Ministers & Depression
DATE POSTED: 03/23/2018  |     |   Category: Friend to Friend

In George Barna’s book, The State of Pastors, he states, “46% of Pastors report struggling with depression at some point during their tenure in ministry”. This information was based upon a survey that the Barna group conducted in conjunction with Pepperdine University in 2017.

While the book explores several topics that relate to ministers, the one that intrigued me revolved around the subject of depression.  Barna states, “Pastors who are not very satisfied with their work are nearly twice as likely as those who report the highest level of satisfaction to say depression is or has been a part of their lives.”  Some things that contribute to this lack of satisfaction are “a church with a declining attendance”  as well as being part of a smaller-sized congregation. Both tend to contribute to these feelings of failure.

Jim Hawkins, a licensed marriage and family counselor, writes that when these feelings mount, there is a tendency to separate oneself from others.  Relationships are severed and the individual moves into a deeper hole.

This condition becomes worse when the minister feels that he cannot have close friendships with members of the church. Over the years I have heard staff members say that it would be better to not have close relationships with church members. Their rationale was that if those relationships did not exist, then the tendency for conflict  and favoritism would be less. However, Hawkins reminds us that strong friendships with others provide healing.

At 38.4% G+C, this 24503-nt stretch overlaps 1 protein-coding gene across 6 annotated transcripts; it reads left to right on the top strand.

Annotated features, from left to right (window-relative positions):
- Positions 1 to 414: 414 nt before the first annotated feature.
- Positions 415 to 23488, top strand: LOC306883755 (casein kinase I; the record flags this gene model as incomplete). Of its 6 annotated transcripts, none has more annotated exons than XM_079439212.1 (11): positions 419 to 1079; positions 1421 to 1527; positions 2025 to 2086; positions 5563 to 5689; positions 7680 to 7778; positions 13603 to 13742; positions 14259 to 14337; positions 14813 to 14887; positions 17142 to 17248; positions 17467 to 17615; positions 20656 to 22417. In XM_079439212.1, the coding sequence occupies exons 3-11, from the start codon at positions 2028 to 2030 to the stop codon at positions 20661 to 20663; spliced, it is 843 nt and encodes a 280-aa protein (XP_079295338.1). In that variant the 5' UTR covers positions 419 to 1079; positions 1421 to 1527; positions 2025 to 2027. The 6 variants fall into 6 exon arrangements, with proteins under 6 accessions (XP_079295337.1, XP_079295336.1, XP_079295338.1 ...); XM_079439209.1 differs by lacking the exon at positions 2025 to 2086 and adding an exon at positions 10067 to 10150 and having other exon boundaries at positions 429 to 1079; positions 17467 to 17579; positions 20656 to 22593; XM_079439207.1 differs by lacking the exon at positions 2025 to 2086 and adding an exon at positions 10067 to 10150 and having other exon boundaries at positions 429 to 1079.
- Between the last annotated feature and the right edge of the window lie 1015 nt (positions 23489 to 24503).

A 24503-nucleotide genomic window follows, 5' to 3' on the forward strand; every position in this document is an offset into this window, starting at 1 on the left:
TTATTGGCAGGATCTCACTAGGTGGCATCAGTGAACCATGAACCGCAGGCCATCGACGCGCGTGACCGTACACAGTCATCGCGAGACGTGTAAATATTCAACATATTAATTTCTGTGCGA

It is interesting to note that well-known Christian religious leaders struggled with feelings of despair and depression. The great reformer Martin Luther stopped preaching for 15 months due to depression. Luther referred to his bouts with depression as “dark nights.”  He combated his thoughts by reading scripture and through “the fellowship of the church.”

Adonriam Judson, the great missionary who brought Christ to the country of Burma  (Myanmar), struggled early in his ministry with depression.  Judson and his wife Ann came to Burma in the latter part of the 18th century. Soon after landing, they found themselves penniless and without a mission board to sponsor them. Eight months later they buried their infant son. Adoniram was detained and put in a death prison. While there, he was hung upside down as a regular punishment.  After two years in prison, he was finally released.

His wife Ann died shortly after his release and Adoniram entered a deep depression.  For months he spent all day by her tomb. He even dug his own grave behind his hut where he stood and contemplated his own death. Over time he began to recover and regained his strength and focus. He continued to study the Burmese language and began translating scripture. He had been in Burma for about 8 years and still  had not seen a single person come to know Christ.

By the time Judson died, he had only led 25 people to Christ. Some suggest that only 10 of those were sincere commitments. His greatest accomplishment was that he had translated the Bible from Hebrew and Greek into the Burmese language. Today people from Chin State and throughout Myanmar still refer to him as the one who brought Christianity to their country.

It is truly amazing to imagine how significant the work of Adonriam Judson, Martin Luther and others who experienced feelings of depression, made upon the kingdom of God. While all of us may wrestle with these feelings, let us learn from those who have gone before us to maintain strong relationships, pray, study God’s Word and when needed to seek out medical practitioners for help.


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